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BBB warns of U.S. Customs and Border Protection scam


The Better Business Bureau (BBB) this week issued an alert about a new spin on an old con that involves scammers impersonating U.S. Customs and Border Protection. BBB says its Scam Tracker has received 26 reports of encounters with such a scam with reports including two versions of the scheme.

Last year, the BBB said fake package delivery notifications were the big scam. This year, scammers have changed the game. Instead of posting as mail carriers or package delivery worker, the BBB said they’re impersonating U.S. Customs and Border Protection and they claim to have intercepted a package addressed to the victim. 

The BBB outlined how the scam works:

The suspicious package scheme: You receive a call, email or text saying U.S. Customs and Border Protection has intercepted a suspicious package addressed to you. You’re instructed to respond immediately, or a warrant will be issued for your arrest. When you reach out, you learn they seized the package because it contained drugs, weapons, cash or other contraband. They ask for your personal information in order to “verify your identity,” but it’s just a ruse to steal your identity. 

The sweepstakes scheme: In another version of this scam, you’re once again contacted by someone claiming to be associated with U.S. Customs and Border Protection. This time, they don’t threaten you with arrest. Instead, they claim to have intercepted a package containing a massive sweepstakes prize. To receive your winnings, you need to pay a huge fee for special shipping labels.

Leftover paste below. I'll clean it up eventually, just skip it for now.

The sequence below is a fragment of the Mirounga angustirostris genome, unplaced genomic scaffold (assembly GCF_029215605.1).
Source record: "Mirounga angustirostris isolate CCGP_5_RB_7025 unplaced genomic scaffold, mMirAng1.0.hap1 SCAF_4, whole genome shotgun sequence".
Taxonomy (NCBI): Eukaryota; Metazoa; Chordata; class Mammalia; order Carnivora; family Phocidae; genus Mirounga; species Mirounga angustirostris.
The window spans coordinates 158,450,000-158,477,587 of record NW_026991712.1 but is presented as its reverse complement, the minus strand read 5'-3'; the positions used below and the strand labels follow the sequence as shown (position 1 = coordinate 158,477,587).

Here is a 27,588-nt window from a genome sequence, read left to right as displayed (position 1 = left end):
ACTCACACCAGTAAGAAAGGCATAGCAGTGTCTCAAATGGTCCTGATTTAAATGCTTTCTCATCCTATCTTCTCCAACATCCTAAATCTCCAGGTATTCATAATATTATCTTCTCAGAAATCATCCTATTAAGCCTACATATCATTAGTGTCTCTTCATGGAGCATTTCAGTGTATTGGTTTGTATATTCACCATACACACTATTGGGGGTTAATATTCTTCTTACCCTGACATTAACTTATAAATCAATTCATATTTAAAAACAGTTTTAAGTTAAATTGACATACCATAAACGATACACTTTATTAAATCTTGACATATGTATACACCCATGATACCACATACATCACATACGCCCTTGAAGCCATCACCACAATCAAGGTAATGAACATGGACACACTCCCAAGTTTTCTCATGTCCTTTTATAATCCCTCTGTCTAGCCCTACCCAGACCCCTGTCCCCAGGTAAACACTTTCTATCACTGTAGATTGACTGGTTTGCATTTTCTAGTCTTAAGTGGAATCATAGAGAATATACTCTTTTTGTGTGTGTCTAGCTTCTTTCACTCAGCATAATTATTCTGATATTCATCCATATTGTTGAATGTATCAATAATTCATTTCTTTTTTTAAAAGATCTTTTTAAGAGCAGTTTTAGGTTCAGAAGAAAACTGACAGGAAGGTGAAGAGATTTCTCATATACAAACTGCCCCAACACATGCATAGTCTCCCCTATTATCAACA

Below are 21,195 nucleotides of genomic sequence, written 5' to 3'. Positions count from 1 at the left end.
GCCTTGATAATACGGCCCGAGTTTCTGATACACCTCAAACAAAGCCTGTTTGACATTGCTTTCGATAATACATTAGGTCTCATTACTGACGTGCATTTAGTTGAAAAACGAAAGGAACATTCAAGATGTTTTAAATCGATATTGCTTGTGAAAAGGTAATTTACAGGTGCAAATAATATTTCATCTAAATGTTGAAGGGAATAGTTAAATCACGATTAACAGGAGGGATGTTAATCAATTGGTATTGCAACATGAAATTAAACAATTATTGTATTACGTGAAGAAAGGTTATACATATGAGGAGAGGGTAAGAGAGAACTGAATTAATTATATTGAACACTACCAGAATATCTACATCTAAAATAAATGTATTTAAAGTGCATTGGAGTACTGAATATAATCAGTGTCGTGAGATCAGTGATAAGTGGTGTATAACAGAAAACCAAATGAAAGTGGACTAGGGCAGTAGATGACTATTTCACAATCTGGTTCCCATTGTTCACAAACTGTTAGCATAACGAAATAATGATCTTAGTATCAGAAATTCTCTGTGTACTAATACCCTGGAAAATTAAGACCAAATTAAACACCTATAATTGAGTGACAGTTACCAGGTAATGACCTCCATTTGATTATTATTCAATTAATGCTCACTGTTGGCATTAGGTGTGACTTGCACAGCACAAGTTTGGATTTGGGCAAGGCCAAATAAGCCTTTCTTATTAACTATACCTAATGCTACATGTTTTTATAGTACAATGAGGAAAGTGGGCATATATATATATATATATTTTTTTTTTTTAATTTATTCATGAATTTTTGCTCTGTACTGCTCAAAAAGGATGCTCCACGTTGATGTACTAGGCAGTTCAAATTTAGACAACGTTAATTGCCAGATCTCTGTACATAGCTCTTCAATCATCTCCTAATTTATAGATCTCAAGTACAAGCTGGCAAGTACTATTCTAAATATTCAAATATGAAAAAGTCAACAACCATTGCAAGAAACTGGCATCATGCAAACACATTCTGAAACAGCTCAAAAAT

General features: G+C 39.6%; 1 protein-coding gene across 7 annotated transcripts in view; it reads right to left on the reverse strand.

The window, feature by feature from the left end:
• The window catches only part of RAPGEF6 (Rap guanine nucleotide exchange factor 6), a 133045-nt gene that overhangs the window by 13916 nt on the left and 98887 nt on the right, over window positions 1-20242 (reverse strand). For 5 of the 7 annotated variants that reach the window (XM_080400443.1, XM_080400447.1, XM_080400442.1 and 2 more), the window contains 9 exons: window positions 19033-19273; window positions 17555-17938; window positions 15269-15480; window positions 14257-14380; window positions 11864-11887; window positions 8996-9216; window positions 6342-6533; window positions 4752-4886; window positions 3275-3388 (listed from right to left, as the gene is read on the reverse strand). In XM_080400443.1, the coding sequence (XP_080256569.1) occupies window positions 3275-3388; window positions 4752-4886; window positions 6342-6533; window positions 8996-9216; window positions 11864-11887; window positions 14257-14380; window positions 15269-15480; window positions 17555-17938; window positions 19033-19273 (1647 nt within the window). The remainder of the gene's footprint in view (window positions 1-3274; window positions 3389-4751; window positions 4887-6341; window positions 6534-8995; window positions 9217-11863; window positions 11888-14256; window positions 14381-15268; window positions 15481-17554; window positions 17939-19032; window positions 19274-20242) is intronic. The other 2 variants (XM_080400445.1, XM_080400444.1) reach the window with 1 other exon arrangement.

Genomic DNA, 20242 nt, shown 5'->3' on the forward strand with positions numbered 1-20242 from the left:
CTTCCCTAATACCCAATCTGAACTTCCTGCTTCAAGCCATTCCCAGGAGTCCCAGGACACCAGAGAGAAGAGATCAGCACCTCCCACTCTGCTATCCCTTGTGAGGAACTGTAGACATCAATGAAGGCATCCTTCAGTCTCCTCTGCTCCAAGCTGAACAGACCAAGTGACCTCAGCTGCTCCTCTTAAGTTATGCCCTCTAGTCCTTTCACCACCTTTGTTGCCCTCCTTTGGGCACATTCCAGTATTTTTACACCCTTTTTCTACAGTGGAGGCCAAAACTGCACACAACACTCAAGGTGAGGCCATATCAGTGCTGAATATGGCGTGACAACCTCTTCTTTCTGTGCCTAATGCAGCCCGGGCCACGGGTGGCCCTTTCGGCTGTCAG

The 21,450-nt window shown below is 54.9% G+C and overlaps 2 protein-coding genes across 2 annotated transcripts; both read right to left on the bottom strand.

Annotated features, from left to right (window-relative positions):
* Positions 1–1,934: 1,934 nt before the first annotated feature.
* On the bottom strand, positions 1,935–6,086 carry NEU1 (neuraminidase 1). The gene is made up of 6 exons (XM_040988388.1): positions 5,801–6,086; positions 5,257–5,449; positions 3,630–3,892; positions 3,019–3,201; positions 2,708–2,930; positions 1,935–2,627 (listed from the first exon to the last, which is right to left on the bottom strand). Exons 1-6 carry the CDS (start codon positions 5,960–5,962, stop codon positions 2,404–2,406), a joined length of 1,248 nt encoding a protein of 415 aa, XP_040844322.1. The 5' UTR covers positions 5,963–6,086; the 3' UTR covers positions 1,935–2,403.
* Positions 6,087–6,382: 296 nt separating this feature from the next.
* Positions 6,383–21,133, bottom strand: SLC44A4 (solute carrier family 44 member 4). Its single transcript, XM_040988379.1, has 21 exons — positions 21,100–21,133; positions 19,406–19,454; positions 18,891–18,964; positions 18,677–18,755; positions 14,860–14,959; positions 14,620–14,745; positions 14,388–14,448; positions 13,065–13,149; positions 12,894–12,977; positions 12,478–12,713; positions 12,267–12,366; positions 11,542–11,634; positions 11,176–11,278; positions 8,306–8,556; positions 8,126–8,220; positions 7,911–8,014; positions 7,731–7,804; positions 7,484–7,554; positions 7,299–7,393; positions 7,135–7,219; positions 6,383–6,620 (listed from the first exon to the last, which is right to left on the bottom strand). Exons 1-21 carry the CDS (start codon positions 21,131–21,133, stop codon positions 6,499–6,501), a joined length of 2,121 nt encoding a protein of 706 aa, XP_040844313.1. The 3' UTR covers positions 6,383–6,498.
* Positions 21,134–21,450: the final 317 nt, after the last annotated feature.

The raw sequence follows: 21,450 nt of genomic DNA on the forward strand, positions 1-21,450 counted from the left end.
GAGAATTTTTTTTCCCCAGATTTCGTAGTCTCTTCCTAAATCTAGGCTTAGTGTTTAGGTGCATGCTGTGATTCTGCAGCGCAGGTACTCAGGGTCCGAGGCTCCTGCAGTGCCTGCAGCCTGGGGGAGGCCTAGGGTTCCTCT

Officials say not to be fooled by these tactics. Hang up or ignore the message, said a warning issued by U.S Customs and Border Protection, then report the experience to the FTC. “It’s just a scammer trying to gain access to your personal information and bank accounts.”

The BBB also provided these tips on how to avoid U.S. Customs and Border Protection Impostors:

  • No matter who they say they are, stay cautious, and don’t give out your personal information.
  • Government agencies typically reach out by mail, so they’re unlikely to contact you by phone, email and text. 
  • Multiple consumers state the scammer provided a name and badge number, but it’s just an attempt to gain your trust.
  • The sweepstakes angle is just a ploy to get your attention. No matter how convincing they sound, you unfortunately haven’t won anything.
  • When you learn about new scam tactics, tell people, especially those you believe may be susceptible. The more people are aware of these scams, the fewer victims there will be.

For more information, read about the warning signs of a phishing scam.

If you encounter a scam, report it to BBB.org/ScamTracker

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